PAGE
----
Back in February, I was talking about a place off of Wildrose Road, the Eureka Mine, which you used to be able to explore (or so I was led to believe). (Article here). A couple weeks ago, after I passed through Trona, I stopped by, because I wanted to check it out as it was closed in February. I stopped by one entrance, and then another, and then another, and found the same thing you can see in all of the pictures: the mine entrances were blocked off. At this point, I stopped, and had a good think. Those metal bars blocking the mine entrances? Fairly permanent. And by fairly permanent, I mean, actually permanent. I'll admit that I didn't have time to talk to a NPS Ranger about this, since I was on my way to 20 Mule Team Canyon, but at this point, after visiting twice at two completely separate times in the year, I can only conclude the mine is closed for good at this point. It is, however, still a really cool spot to visit, and after all, the mine is probably closed to protect the public from Morlocks, and that's a good thing!
There’s gold in them thar hills! Why else would people come to Death Valley – aside from the mystic saltwater pools, of course! If you’ve got a moment, and you’re heading into the park from the South entrance, or leaving the park from the South entrance, I’d suggest that you stop at the ruins of the Ashford Mill, where you can still see some of the structures of the former mill survive – mainly because they were built twice as thick as normal buildings. Supposedly, the buildings were built twice as thick, because extra material was delivered upon construction, but if you’re like me, you can speculate about more sinister, science-fiction type reasons while you’re there. In any event, while it’s not the Eureka Mine (http://lastadventurer.com/last-adventurers-fieldnotes/2012/2/27/eureka-mine-harrisburg-ghost-town-aguereberry-camp.html), it’s still worth a stop to see some of Death Valley’s mining past.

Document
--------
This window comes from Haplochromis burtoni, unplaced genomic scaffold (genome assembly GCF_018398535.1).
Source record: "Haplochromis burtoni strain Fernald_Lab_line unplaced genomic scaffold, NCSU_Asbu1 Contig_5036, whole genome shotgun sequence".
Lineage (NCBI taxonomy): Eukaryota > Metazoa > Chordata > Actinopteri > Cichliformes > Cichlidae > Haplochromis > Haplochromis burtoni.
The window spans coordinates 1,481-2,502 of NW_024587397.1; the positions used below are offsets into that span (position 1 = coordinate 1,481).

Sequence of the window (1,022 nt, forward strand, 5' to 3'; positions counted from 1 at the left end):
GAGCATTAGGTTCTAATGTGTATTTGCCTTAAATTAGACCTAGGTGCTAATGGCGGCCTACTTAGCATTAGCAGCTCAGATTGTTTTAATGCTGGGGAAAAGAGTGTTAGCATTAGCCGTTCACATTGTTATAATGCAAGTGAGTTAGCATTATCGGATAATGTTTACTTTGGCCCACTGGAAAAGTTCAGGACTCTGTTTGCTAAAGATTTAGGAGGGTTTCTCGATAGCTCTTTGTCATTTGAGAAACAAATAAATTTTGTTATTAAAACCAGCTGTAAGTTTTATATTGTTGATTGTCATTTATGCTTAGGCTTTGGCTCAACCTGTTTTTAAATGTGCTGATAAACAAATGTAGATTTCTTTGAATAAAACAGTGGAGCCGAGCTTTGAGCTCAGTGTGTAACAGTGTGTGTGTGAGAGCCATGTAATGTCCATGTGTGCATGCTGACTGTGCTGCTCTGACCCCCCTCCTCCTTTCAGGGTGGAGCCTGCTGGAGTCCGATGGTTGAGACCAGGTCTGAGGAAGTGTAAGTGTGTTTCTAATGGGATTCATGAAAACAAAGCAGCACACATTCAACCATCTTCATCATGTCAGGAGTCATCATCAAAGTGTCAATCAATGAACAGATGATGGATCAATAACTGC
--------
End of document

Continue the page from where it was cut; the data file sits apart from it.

If you play your cards right, you can follow the previous posts from a snowy 11,000 foot peak (Telescope Peak), past some unique structures (the Charcoal Kilns and Eureka Mine), through an ancient canyon with cracked granite blocks (Mosaic Canyon) down to rolling sand dunes (Mesquite Flat) all within a day. That alone should make Death Valley a “must-do” in anyone’s book – I personally can’t think of another place world-wide where you can traverse such a variety of terrain in a day or less. Granted, if you’re going to do all of those things in a day, you’re going to need to get an early start, and move quick, but it is indeed possible.
As if there weren’t enough interesting things about Death Valley National Park, here’s one more for you: the park is honeycombed with tons of abandoned mines, representing a bygone era of mineral exploration and exploitation. Many of these mines can be seen from the trail, most notably in the Golden Canyon region, but a majority – if not all of these mines may be unsafe, due to a variety of factors – the mine may not be seismically stable, there may be hazardous gasses (methane), or there may be morlocks or other serious hazards within the mine. Fortunately, should you have the itch to explore a mine in a safe manner; there is an option for you: the Eureka Mine (provided you are headed there during the right season).